Burr Oak Cemetery ex-director – Carolyn Towns – sentenced to 12 Years in Prison! What did she do and Why? Comments are welcome!

July 10, 2011

Perhaps now this chapter of the history of Burr Oak Cemetery located outside of Chicago can be put to rest – much like people would want for those buried there.  Unfortunately Burr Oak, at least in recent day, has been anything but a place of rest rather it was a place where hundreds of graves were dug up and resold.

The former director of a Chicago-area cemetery Carolyn Towns, 51, who ran the Burr Oak Cemetery when the allegations surfaced in 2009, was sentenced to 12 years in prison after she pleaded guilty to all charges against her, including dismembering a human body and theft from a place of worship, according to state prosecutors in Cook County, Illinois.


In an effort to sell more property (grave spaces) prosecutors allege the grave diggers would exhume bodies, crushing vaults and caskets before dumping human remains at the cemetery’s trash site.  They then would  “double stack” graves, in other words  they would bury existing remains deeper into the ground before placing new remains in the same grave site.

In a CNN report the following is stated:

Towns “is very remorseful, not only for the pain she caused her family, but the families of people who have loved ones at Burr Oak,” defense attorney Susana Ortiz said, according to CNN affiliate WLS. “She accepted responsibility for the allegations in this case, and she would just like to put this behind her and move on with her life.”

As part of the grueling investigation, the CNN report goes on to say:

At the time, Sheriff Thomas J. Dart said the scene at the cemetery was disturbing. “I found bones out there,” he said. “I found individuals wandering aimlessly looking for their loved ones who can’t find them.”

The investigation also extended into “Babyland,” a section of the cemetery intended for children. Dart said he talked to countless women who could not find their children.

Authorities also discovered the original glass-faced casket belonging to 14-year-old Emmett Till, piled in a garage filled with lawn care equipment.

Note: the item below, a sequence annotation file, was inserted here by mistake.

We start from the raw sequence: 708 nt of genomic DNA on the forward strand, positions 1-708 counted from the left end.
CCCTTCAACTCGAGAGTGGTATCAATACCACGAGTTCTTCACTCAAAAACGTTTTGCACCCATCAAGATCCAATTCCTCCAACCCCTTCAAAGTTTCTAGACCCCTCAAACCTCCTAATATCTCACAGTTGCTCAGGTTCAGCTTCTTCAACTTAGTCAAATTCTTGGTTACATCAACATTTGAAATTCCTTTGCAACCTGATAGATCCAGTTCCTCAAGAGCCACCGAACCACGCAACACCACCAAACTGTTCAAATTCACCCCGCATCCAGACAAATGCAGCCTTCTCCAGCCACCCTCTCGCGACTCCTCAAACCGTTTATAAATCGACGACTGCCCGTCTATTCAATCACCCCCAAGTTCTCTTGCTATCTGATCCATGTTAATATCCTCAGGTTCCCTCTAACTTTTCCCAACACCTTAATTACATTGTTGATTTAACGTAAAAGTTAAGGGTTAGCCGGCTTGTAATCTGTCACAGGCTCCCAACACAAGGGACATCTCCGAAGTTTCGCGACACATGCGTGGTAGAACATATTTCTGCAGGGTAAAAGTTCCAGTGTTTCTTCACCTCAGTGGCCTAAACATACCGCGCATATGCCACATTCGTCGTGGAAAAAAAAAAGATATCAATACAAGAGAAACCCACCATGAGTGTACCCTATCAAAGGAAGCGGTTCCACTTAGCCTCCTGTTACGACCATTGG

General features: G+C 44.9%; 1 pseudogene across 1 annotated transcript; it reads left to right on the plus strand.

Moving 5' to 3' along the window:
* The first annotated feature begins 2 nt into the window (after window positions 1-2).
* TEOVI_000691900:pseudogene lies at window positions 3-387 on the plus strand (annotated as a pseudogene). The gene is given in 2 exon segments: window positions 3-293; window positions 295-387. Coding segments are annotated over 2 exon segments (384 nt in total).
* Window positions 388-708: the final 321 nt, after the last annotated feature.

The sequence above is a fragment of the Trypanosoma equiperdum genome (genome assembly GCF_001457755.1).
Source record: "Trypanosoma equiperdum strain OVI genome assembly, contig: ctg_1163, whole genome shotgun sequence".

An Associated Press article provides a clearer explanation as to the motives behind the Burr Oak debacle.  “Prosecutors say Towns stole more than $100,000 from the corporation that owned Burr Oak by keeping the payments for burials and having workers stack bodies or dump remains in unmarked mass graves.” Some published reports say the amount taken was more than 300,000.

According to the Chicago Sun Times, “Towns’ attorney Richard S. Kling said the money she stole fed a terrible gambling addiction, and blinded her sense of what she knew was right.”

As a business ethics and fraud prevention speaker, and also a person who is actively involved in the Death-Care industry, I see, all to often, that when three things come together: (1) Need; (2) Opportunity and (3) Rationalization – it creates the PERFECT STORM for fraud.  To be clear, just because those three things are present does not mean that Fraud will occur, rather it means that the conditions are right for the ethical person to make the unethical choice that can lead to illegal activities and fraud.  As I speak to groups internationally the significant question that comes up is not what happened – that is generally evident by the facts, but rather what motivated the perpetrators behavior in the first place?

It appears that Towns had a need (according to her attorney – support a gambling habit).  Towns also had opportunity as the director of the cemetery she had the power to authorize the maintenance worker to perform inappropriate and illegal conduct (they could have refused, but often in subordinate roles they will not assuming they are protected by doing what their boss tells them).  Lastly, Towns was so likely caught up in the illusion she created that she had no ability to see reality – hence she could rationalize her behavior.

None of this makes what she did right!  Not at all, but rather it, in simple form, shows what might have contributed to her mindset that what she did was right.

The judge in this case got it right!

“The victims in this case are essentially the public,” he said. “The defendant’s actions in these crimes caused ­­— while not physical harm ­— I believe irreparable emotional and psychological harm.

“There is no way to repair the harm done to those grieving families and friends.”

If you were a victim of Carolyn Town actions…feel free to comment here so others can know your feelings!